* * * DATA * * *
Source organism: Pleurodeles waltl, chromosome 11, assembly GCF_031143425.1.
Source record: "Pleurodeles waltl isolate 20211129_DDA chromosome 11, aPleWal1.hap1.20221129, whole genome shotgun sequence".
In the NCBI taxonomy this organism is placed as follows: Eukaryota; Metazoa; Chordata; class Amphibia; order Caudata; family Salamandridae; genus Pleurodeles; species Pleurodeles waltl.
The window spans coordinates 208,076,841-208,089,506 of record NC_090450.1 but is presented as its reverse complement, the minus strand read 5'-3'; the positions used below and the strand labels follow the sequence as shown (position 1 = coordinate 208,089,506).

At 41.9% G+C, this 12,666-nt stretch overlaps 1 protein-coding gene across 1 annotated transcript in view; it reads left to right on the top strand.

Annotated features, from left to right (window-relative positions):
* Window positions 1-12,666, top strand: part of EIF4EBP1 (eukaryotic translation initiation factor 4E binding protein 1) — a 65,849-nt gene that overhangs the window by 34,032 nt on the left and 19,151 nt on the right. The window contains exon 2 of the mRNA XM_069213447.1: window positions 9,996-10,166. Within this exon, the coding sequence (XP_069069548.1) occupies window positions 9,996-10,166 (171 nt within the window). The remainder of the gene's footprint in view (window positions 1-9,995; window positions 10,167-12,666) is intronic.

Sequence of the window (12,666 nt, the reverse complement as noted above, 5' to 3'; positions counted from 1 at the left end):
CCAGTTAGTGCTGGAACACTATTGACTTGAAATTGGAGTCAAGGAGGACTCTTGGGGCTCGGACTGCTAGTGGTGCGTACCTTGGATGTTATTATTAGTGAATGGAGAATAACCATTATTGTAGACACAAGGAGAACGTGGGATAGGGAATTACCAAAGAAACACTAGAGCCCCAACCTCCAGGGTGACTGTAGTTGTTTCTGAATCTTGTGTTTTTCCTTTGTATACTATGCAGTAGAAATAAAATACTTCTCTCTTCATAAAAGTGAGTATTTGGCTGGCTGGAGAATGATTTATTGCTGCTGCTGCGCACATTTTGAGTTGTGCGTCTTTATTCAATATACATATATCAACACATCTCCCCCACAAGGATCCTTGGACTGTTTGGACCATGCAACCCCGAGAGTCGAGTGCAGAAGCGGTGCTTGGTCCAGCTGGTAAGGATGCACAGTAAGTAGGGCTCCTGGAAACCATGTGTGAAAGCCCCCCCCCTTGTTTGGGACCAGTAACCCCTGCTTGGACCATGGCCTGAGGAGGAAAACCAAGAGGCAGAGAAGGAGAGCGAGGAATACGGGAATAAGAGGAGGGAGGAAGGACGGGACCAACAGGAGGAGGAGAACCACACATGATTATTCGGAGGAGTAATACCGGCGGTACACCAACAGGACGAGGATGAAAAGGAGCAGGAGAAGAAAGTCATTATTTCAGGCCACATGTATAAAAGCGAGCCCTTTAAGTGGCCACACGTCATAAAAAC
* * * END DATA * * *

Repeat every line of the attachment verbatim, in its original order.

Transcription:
Source organism: Pleurodeles waltl, chromosome 11, assembly GCF_031143425.1.
Source record: "Pleurodeles waltl isolate 20211129_DDA chromosome 11, aPleWal1.hap1.20221129, whole genome shotgun sequence".
In the NCBI taxonomy this organism is placed as follows: Eukaryota; Metazoa; Chordata; class Amphibia; order Caudata; family Salamandridae; genus Pleurodeles; species Pleurodeles waltl.
The window spans coordinates 208,076,841-208,089,506 of record NC_090450.1 but is presented as its reverse complement, the minus strand read 5'-3'; the positions used below and the strand labels follow the sequence as shown (position 1 = coordinate 208,089,506).

At 41.9% G+C, this 12,666-nt stretch overlaps 1 protein-coding gene across 1 annotated transcript in view; it reads left to right on the top strand.

Annotated features, from left to right (window-relative positions):
* Window positions 1-12,666, top strand: part of EIF4EBP1 (eukaryotic translation initiation factor 4E binding protein 1) — a 65,849-nt gene that overhangs the window by 34,032 nt on the left and 19,151 nt on the right. The window contains exon 2 of the mRNA XM_069213447.1: window positions 9,996-10,166. Within this exon, the coding sequence (XP_069069548.1) occupies window positions 9,996-10,166 (171 nt within the window). The remainder of the gene's footprint in view (window positions 1-9,995; window positions 10,167-12,666) is intronic.

Sequence of the window (12,666 nt, the reverse complement as noted above, 5' to 3'; positions counted from 1 at the left end):
CCAGTTAGTGCTGGAACACTATTGACTTGAAATTGGAGTCAAGGAGGACTCTTGGGGCTCGGACTGCTAGTGGTGCGTACCTTGGATGTTATTATTAGTGAATGGAGAATAACCATTATTGTAGACACAAGGAGAACGTGGGATAGGGAATTACCAAAGAAACACTAGAGCCCCAACCTCCAGGGTGACTGTAGTTGTTTCTGAATCTTGTGTTTTTCCTTTGTATACTATGCAGTAGAAATAAAATACTTCTCTCTTCATAAAAGTGAGTATTTGGCTGGCTGGAGAATGATTTATTGCTGCTGCTGCGCACATTTTGAGTTGTGCGTCTTTATTCAATATACATATATCAACACATCTCCCCCACAAGGATCCTTGGACTGTTTGGACCATGCAACCCCGAGAGTCGAGTGCAGAAGCGGTGCTTGGTCCAGCTGGTAAGGATGCACAGTAAGTAGGGCTCCTGGAAACCATGTGTGAAAGCCCCCCCCCTTGTTTGGGACCAGTAACCCCTGCTTGGACCATGGCCTGAGGAGGAAAACCAAGAGGCAGAGAAGGAGAGCGAGGAATACGGGAATAAGAGGAGGGAGGAAGGACGGGACCAACAGGAGGAGGAGAACCACACATGATTATTCGGAGGAGTAATACCGGCGGTACACCAACAGGACGAGGATGAAAAGGAGCAGGAGAAGAAAGTCATTATTTCAGGCCACATGTATAAAAGCGAGCCCTTTAAGTGGCCACACGTCATAAAAAC